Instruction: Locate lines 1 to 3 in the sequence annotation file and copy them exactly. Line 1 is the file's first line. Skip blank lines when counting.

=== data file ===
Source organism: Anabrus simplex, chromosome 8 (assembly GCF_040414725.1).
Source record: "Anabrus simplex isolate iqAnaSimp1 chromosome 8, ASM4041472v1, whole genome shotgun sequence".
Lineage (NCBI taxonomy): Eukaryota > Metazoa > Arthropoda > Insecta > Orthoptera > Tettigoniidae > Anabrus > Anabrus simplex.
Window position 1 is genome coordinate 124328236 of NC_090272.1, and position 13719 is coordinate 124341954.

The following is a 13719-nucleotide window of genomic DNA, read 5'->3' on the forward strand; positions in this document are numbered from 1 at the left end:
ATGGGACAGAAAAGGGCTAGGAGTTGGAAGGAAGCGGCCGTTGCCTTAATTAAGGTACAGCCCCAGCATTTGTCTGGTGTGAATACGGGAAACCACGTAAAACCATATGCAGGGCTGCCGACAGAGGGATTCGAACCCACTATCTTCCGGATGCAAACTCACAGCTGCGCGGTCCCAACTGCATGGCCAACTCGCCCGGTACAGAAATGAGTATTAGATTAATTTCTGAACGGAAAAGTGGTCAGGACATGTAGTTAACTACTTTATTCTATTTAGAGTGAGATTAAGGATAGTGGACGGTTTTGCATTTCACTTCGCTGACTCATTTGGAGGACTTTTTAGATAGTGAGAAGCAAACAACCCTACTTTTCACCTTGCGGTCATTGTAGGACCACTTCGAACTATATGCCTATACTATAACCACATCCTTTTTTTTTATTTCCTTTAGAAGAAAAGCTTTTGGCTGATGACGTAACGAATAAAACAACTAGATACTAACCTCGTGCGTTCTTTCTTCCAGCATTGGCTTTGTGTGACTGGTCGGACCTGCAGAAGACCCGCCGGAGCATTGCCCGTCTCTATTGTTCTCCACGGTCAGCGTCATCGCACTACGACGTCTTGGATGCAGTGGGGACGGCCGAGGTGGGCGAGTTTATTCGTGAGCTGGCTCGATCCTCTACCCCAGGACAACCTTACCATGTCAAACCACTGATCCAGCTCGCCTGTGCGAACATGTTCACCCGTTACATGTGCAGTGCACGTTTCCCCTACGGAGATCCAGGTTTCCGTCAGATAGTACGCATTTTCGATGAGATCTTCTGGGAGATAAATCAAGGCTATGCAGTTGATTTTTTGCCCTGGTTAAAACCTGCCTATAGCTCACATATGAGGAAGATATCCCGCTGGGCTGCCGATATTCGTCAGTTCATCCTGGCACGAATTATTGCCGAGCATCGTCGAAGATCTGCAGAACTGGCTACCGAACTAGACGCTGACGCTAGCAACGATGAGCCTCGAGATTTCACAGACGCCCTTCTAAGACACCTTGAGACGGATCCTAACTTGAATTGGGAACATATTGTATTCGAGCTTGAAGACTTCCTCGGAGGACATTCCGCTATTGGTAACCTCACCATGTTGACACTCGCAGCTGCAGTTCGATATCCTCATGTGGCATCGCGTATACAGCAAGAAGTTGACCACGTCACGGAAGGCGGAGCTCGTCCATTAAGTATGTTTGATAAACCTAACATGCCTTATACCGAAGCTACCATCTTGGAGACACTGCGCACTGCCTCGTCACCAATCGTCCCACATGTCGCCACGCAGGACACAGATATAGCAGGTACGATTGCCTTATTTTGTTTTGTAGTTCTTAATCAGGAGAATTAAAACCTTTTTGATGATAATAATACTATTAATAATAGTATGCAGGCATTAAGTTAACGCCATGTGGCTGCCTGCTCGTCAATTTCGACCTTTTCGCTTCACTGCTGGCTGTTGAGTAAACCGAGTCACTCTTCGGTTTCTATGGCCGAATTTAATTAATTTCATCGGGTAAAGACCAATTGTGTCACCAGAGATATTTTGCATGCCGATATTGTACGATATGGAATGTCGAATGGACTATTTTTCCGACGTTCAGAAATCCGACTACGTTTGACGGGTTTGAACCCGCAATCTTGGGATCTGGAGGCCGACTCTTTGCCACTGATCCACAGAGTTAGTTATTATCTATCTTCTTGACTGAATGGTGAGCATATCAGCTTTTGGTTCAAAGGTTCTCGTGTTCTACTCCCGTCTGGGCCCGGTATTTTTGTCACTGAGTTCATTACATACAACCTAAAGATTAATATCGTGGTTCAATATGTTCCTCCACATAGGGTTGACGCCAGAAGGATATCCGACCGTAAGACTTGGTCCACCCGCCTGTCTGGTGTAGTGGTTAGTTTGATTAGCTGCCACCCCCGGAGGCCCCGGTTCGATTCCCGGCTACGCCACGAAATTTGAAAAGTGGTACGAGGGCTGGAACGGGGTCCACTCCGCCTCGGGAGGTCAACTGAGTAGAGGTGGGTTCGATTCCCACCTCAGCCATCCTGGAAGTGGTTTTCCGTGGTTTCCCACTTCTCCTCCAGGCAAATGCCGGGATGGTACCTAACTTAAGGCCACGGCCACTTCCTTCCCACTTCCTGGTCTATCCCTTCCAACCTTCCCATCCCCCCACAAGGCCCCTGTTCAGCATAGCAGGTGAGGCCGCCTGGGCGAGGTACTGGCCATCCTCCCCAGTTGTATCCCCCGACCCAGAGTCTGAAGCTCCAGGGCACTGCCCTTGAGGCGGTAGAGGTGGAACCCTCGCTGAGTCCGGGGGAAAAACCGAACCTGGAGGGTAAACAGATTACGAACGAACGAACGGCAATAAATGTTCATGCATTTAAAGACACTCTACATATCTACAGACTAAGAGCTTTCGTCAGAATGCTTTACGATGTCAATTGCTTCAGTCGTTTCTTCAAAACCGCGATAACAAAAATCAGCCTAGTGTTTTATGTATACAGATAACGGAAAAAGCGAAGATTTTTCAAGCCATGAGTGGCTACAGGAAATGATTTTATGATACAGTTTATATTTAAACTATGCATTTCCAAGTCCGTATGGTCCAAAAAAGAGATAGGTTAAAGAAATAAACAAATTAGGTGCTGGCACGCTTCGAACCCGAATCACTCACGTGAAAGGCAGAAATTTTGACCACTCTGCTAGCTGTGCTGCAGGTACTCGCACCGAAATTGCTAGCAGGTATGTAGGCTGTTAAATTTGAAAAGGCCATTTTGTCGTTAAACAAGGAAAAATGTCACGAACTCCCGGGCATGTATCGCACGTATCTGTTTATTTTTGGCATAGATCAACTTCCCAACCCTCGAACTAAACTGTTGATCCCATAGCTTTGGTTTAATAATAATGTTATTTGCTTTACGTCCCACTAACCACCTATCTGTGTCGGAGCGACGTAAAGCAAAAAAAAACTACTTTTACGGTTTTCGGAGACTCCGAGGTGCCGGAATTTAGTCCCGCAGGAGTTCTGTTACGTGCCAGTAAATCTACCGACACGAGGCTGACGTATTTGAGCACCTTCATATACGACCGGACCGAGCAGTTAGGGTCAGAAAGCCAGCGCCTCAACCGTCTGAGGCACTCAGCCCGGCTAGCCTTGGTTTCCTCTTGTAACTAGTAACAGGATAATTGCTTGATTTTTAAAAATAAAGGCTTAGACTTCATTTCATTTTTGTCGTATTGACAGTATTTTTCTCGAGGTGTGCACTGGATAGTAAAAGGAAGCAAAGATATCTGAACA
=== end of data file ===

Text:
Source organism: Anabrus simplex, chromosome 8 (assembly GCF_040414725.1).
Source record: "Anabrus simplex isolate iqAnaSimp1 chromosome 8, ASM4041472v1, whole genome shotgun sequence".
Lineage (NCBI taxonomy): Eukaryota > Metazoa > Arthropoda > Insecta > Orthoptera > Tettigoniidae > Anabrus > Anabrus simplex.